Questions about the ethical purity of a campaign advertisement lie not only in what is said in the ad but in the implications the ad makes about the candidate(s) featured in it. The NAACP ran an ad entitled "James Byrd" on behalf of Al Gore's campaign during the 2000 campaign. James Byrd, one will recall, was the Texas man who had been dragged to his death behind a pickup truck while George W. Bush was governor; the story of those responsible spurred calls for hate crime legislation in the state of Texas. The ad featured the following audio:
I'm Rene Mullings, James Byrd's daughter. On June 7, 1998, in Texas my father was killed. He was beaten, chained, and then dragged three miles to his death, all because he was black. So when Governor George W. Bush refused to support hate crimes legislation, it was like my father was killed all over again. Call George W. Bush and tell him to support hate crimes legislation. We won't be dragged away from our future.
The text of the ad's script is all very likely true. James Byrd was killed on June 7, 1998; it is difficult to quarrel with the feelings of Mr. Byrd's daughter; and Bush, the sitting governor, did oppose the hate crimes legislation that was introduced. However, this ad also implies something that may be totally different. One observer stated, "the real ethical question surrounding this ad arises from the implied message, which is clearly something along the lines of: George W. Bush doesn't care if black people get dragged to their death behind pickup trucks." Were the facts in the "James Byrd" ad correct? Yes. Was the implication in the spot accurate? No. What, then, are we to conclude about the ethical nature of the ad? Whatever the real answers are to the questions surrounding the ads discussed above, the appearance of unethical behavior and dastardly deeds is undeniable, and in the current context of elections in the United States, replete as it is with cynicism, citizens are not likely to give those in question the benefit of the doubt.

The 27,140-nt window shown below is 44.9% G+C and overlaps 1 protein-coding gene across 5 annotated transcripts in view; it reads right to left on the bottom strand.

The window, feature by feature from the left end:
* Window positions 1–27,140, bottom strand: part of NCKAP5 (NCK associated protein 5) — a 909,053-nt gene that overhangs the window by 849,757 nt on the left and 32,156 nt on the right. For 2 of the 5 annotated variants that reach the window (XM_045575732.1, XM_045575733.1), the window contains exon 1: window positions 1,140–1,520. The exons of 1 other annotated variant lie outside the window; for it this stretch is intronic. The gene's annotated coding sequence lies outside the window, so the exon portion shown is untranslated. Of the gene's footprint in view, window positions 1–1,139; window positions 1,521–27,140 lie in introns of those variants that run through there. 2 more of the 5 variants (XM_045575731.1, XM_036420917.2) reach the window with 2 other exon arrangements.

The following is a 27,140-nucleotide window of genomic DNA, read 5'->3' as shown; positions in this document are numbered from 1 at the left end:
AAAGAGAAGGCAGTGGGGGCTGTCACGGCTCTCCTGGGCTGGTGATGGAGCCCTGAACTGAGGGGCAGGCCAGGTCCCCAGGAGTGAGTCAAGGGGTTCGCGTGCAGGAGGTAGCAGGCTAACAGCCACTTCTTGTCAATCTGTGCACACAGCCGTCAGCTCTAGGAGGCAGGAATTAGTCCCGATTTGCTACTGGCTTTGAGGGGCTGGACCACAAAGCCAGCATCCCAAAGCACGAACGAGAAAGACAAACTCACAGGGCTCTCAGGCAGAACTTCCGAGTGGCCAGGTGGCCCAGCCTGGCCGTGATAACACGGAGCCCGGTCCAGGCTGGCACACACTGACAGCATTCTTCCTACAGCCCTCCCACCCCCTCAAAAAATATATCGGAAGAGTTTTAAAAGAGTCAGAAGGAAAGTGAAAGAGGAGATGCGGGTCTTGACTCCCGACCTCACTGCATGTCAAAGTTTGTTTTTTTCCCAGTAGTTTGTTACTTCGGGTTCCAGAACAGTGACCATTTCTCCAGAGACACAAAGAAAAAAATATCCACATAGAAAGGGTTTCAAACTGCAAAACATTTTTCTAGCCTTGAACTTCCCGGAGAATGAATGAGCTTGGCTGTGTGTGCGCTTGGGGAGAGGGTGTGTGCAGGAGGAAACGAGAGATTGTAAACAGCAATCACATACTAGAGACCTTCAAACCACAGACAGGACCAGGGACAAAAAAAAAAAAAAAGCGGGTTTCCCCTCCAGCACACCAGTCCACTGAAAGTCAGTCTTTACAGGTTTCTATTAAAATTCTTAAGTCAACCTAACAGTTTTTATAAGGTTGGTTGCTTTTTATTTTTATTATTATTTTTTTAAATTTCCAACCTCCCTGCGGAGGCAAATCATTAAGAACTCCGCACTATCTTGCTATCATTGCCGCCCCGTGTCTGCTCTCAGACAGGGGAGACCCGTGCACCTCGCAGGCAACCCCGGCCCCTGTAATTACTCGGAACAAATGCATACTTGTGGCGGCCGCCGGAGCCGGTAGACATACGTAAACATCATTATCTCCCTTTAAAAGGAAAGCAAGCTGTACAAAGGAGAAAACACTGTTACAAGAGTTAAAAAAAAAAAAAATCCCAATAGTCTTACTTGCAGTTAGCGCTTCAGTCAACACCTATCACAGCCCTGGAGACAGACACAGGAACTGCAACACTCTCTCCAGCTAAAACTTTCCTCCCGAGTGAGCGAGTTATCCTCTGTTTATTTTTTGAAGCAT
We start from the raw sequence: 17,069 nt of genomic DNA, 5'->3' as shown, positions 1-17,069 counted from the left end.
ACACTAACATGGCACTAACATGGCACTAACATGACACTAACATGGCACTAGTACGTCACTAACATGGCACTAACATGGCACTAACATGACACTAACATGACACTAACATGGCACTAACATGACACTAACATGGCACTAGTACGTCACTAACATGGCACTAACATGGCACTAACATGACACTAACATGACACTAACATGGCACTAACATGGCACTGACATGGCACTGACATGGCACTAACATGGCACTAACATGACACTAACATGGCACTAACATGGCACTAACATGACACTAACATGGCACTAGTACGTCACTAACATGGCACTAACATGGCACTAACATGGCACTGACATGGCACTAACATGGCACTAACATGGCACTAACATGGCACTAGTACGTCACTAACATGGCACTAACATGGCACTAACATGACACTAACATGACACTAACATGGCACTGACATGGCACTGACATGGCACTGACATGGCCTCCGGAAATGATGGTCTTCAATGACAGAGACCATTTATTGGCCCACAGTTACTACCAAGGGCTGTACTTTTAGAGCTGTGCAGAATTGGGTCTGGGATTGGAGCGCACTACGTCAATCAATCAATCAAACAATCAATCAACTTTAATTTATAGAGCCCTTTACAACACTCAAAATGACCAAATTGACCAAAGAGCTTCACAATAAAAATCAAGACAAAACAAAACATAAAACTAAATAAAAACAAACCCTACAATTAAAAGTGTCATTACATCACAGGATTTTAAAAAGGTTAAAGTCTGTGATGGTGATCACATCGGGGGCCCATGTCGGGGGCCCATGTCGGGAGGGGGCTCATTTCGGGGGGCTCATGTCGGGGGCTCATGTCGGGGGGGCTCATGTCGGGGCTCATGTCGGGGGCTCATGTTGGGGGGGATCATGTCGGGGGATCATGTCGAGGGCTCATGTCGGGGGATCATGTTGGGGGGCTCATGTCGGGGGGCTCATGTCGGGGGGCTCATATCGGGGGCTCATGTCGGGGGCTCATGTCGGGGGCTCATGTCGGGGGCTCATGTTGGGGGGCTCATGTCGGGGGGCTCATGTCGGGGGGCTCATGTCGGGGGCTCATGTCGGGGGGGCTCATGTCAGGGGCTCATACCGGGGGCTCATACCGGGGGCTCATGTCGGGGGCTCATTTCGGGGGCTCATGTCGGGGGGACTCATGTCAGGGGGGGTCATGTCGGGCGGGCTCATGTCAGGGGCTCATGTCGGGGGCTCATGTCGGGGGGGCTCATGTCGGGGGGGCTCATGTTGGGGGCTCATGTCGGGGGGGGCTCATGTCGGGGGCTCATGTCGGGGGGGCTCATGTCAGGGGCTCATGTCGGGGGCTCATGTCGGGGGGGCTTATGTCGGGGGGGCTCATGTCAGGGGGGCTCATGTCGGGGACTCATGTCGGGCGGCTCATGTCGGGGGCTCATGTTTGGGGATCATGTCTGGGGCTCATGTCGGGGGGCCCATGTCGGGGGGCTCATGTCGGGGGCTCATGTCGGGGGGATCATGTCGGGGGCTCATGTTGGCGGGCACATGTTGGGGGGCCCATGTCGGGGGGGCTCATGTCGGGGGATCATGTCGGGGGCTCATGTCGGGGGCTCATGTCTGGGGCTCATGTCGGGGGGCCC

These examples from the 2000 presidential campaign are surely the tip of the iceberg. In fact, some would argue that unethical acts are omnipresent in campaigns at all levels today. For instance, that billions of dollars are spent on campaigns each election cycle raises questions for many. For some, the simple act of a candidate taking a contribution from a corporation's political action committee or an individual donor is an unethical act because it can lead to access to legislators-and potentially to influence in government-that nondonors do not have. However, others do not see as clear a link between contributions and corruption. As one citizen in Ohio put it, "How [do people] think campaigns are funded? Would [they] rather have only the wealthy in office, [or] those who can afford to run without taking campaign contributions?"